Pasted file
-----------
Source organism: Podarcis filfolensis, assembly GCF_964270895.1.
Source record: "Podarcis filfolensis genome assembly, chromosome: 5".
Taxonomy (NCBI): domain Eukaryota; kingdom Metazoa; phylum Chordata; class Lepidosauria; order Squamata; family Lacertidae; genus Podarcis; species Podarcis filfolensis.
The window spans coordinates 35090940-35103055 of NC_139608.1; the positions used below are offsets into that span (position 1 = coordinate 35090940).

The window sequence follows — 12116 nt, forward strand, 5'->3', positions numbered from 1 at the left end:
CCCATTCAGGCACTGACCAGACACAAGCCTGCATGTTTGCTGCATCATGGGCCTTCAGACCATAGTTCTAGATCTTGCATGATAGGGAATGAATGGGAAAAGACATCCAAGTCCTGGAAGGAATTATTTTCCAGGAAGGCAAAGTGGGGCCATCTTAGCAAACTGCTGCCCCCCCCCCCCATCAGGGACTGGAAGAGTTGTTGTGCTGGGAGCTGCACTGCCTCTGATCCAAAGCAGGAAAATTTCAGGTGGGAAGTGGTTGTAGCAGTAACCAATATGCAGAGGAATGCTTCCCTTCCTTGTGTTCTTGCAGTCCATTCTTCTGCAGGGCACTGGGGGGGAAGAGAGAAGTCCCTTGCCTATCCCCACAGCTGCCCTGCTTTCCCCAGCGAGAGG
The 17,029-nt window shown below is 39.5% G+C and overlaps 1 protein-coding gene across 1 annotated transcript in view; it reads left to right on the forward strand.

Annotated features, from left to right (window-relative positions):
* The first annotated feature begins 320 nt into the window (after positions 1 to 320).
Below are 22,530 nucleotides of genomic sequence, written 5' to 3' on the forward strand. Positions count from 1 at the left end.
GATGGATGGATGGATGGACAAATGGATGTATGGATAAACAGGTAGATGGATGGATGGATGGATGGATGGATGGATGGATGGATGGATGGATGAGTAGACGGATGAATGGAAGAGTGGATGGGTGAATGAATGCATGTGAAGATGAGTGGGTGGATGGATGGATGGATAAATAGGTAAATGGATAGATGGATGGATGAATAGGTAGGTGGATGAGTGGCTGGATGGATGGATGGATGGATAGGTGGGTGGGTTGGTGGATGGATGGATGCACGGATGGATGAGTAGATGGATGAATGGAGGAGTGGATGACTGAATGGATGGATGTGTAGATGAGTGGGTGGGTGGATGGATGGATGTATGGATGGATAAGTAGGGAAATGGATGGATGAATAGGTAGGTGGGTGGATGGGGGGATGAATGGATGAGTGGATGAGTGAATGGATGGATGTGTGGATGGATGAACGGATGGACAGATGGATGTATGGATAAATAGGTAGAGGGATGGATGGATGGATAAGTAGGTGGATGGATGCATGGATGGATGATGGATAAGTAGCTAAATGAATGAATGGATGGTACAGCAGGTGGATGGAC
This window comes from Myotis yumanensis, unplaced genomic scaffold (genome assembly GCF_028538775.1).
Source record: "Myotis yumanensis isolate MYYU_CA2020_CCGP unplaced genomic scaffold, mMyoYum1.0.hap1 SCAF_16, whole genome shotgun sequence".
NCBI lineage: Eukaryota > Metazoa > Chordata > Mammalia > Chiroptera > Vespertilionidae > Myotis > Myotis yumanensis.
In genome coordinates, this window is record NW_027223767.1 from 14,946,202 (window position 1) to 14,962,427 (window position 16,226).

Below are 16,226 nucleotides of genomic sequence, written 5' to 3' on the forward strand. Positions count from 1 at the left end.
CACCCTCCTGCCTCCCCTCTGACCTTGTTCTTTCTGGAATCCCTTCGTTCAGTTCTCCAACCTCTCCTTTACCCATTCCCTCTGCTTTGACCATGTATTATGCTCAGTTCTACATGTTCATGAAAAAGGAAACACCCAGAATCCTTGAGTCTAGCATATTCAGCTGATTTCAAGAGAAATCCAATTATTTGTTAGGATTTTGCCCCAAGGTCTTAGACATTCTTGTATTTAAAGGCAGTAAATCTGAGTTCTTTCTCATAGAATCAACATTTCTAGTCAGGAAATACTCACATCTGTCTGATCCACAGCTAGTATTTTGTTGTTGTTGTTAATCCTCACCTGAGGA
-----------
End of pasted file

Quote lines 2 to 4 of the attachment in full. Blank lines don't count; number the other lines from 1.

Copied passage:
Source record: "Podarcis filfolensis genome assembly, chromosome: 5".
Taxonomy (NCBI): domain Eukaryota; kingdom Metazoa; phylum Chordata; class Lepidosauria; order Squamata; family Lacertidae; genus Podarcis; species Podarcis filfolensis.
The window spans coordinates 35090940-35103055 of NC_139608.1; the positions used below are offsets into that span (position 1 = coordinate 35090940).